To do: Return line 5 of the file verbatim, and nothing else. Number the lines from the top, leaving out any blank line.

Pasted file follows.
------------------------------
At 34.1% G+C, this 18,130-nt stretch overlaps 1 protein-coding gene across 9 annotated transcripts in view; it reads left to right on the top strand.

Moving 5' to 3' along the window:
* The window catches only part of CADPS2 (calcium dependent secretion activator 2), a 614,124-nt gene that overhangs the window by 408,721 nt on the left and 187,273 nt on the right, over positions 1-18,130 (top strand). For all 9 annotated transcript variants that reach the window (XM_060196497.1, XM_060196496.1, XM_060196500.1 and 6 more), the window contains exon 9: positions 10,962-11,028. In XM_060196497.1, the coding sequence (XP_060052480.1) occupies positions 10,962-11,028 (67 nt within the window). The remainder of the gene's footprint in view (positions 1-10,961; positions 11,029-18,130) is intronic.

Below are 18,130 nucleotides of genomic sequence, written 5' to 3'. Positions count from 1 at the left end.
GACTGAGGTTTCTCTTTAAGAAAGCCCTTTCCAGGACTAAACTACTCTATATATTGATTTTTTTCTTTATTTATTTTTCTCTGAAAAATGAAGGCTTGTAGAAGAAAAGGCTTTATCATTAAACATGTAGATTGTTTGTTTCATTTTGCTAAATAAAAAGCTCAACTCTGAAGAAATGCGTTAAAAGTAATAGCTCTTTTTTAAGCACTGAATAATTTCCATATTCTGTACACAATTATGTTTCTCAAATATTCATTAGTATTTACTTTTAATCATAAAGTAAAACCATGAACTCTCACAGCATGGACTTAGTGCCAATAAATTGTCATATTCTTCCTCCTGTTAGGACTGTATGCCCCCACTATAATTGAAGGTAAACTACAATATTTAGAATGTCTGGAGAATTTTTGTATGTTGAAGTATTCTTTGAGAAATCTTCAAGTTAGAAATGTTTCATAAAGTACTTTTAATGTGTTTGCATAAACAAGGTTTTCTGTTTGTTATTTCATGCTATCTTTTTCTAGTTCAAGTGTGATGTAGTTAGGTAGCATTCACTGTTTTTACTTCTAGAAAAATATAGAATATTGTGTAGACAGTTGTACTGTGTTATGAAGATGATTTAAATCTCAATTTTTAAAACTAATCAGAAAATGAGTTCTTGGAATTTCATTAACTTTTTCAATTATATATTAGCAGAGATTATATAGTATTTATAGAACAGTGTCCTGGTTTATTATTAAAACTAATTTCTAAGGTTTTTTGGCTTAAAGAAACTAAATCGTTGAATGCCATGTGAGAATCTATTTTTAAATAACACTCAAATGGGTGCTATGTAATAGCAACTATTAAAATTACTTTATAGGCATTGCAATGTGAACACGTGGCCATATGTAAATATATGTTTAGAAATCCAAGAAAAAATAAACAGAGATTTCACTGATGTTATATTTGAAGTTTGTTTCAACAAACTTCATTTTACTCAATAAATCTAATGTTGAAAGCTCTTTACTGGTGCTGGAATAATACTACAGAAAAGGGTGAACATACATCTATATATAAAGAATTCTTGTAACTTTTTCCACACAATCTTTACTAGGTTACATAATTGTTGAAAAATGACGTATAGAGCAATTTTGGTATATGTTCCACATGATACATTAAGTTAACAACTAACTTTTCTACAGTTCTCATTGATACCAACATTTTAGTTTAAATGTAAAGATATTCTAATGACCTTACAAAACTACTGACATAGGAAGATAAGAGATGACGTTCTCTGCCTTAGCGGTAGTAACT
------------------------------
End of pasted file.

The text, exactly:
GACTGAGGTTTCTCTTTAAGAAAGCCCTTTCCAGGACTAAACTACTCTATATATTGATTTTTTTCTTTATTTATTTTTCTCTGAAAAATGAAGGCTTGTAGAAGAAAAGGCTTTATCATTAAACATGTAGATTGTTTGTTTCATTTTGCTAAATAAAAAGCTCAACTCTGAAGAAATGCGTTAAAAGTAATAGCTCTTTTTTAAGCACTGAATAATTTCCATATTCTGTACACAATTATGTTTCTCAAATATTCATTAGTATTTACTTTTAATCATAAAGTAAAACCATGAACTCTCACAGCATGGACTTAGTGCCAATAAATTGTCATATTCTTCCTCCTGTTAGGACTGTATGCCCCCACTATAATTGAAGGTAAACTACAATATTTAGAATGTCTGGAGAATTTTTGTATGTTGAAGTATTCTTTGAGAAATCTTCAAGTTAGAAATGTTTCATAAAGTACTTTTAATGTGTTTGCATAAACAAGGTTTTCTGTTTGTTATTTCATGCTATCTTTTTCTAGTTCAAGTGTGATGTAGTTAGGTAGCATTCACTGTTTTTACTTCTAGAAAAATATAGAATATTGTGTAGACAGTTGTACTGTGTTATGAAGATGATTTAAATCTCAATTTTTAAAACTAATCAGAAAATGAGTTCTTGGAATTTCATTAACTTTTTCAATTATATATTAGCAGAGATTATATAGTATTTATAGAACAGTGTCCTGGTTTATTATTAAAACTAATTTCTAAGGTTTTTTGGCTTAAAGAAACTAAATCGTTGAATGCCATGTGAGAATCTATTTTTAAATAACACTCAAATGGGTGCTATGTAATAGCAACTATTAAAATTACTTTATAGGCATTGCAATGTGAACACGTGGCCATATGTAAATATATGTTTAGAAATCCAAGAAAAAATAAACAGAGATTTCACTGATGTTATATTTGAAGTTTGTTTCAACAAACTTCATTTTACTCAATAAATCTAATGTTGAAAGCTCTTTACTGGTGCTGGAATAATACTACAGAAAAGGGTGAACATACATCTATATATAAAGAATTCTTGTAACTTTTTCCACACAATCTTTACTAGGTTACATAATTGTTGAAAAATGACGTATAGAGCAATTTTGGTATATGTTCCACATGATACATTAAGTTAACAACTAACTTTTCTACAGTTCTCATTGATACCAACATTTTAGTTTAAATGTAAAGATATTCTAATGACCTTACAAAACTACTGACATAGGAAGATAAGAGATGACGTTCTCTGCCTTAGCGGTAGTAACT